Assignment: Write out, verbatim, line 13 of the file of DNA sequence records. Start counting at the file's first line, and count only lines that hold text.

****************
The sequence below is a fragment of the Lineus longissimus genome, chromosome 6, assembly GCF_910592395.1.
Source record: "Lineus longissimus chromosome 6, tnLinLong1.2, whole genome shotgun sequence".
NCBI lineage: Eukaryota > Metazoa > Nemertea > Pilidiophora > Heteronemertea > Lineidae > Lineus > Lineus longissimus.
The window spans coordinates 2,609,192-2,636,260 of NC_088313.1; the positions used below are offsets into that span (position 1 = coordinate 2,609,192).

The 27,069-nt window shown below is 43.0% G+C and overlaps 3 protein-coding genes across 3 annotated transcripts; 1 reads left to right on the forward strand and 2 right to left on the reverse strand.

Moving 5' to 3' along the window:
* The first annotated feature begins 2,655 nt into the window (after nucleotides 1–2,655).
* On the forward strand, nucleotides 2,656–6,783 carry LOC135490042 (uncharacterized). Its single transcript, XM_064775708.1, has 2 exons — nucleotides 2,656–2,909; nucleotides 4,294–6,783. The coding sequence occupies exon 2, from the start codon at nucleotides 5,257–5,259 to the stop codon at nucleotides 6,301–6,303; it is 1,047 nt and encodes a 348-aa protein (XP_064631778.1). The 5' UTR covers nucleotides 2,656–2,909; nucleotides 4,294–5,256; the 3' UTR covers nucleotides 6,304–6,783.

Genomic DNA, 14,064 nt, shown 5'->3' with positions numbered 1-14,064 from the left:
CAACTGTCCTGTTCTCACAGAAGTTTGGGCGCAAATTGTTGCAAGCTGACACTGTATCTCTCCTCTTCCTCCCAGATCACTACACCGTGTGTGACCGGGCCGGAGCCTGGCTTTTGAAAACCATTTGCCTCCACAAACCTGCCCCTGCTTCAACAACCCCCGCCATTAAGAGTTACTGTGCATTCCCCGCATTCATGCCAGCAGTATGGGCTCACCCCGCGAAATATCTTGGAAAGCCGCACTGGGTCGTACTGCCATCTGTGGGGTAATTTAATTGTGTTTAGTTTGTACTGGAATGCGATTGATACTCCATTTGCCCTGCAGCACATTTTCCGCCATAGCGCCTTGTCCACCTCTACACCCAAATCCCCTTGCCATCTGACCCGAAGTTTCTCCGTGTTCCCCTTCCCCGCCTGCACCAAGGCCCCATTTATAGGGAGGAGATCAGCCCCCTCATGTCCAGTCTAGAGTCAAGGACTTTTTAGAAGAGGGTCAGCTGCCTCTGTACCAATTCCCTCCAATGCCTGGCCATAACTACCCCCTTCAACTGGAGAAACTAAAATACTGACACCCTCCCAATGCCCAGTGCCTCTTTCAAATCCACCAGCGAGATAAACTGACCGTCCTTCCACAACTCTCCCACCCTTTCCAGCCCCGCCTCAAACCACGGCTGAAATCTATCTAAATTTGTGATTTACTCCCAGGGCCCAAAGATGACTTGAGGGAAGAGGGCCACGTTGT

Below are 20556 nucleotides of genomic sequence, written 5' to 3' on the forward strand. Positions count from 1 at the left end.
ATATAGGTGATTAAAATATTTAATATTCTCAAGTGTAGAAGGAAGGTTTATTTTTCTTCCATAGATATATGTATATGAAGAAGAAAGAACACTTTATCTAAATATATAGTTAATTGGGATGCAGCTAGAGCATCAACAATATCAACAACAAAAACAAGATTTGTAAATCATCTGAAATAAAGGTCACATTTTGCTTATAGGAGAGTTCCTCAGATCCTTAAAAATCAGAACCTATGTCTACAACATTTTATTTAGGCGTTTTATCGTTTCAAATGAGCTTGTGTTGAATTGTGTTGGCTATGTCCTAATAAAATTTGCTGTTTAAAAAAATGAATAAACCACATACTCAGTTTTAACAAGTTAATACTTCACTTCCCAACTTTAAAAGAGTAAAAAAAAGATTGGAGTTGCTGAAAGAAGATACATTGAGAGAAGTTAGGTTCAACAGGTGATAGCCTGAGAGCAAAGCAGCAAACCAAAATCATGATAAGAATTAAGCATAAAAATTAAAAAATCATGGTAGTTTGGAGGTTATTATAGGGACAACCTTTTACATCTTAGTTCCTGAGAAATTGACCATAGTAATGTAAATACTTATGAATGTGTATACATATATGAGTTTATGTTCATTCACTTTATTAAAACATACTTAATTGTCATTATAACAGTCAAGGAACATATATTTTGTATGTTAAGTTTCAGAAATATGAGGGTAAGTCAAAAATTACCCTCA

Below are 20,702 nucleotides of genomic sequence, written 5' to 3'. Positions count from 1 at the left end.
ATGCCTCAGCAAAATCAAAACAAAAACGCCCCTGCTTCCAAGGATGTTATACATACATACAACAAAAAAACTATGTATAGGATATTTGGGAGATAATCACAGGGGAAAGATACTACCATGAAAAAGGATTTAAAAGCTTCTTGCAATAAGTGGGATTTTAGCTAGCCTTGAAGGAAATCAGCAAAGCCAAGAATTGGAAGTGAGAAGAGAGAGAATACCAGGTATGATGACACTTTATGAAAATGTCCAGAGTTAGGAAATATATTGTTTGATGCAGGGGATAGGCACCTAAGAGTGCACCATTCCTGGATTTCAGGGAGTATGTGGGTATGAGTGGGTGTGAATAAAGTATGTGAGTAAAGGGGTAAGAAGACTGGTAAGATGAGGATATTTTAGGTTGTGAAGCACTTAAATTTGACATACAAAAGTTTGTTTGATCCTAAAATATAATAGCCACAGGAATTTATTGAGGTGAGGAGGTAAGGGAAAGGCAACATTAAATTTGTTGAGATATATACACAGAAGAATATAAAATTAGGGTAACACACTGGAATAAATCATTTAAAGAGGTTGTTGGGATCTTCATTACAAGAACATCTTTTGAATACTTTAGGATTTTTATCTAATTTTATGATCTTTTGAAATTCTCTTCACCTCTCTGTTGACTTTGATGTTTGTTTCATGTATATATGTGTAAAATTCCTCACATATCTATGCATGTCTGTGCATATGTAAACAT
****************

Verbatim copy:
Below are 20,702 nucleotides of genomic sequence, written 5' to 3'. Positions count from 1 at the left end.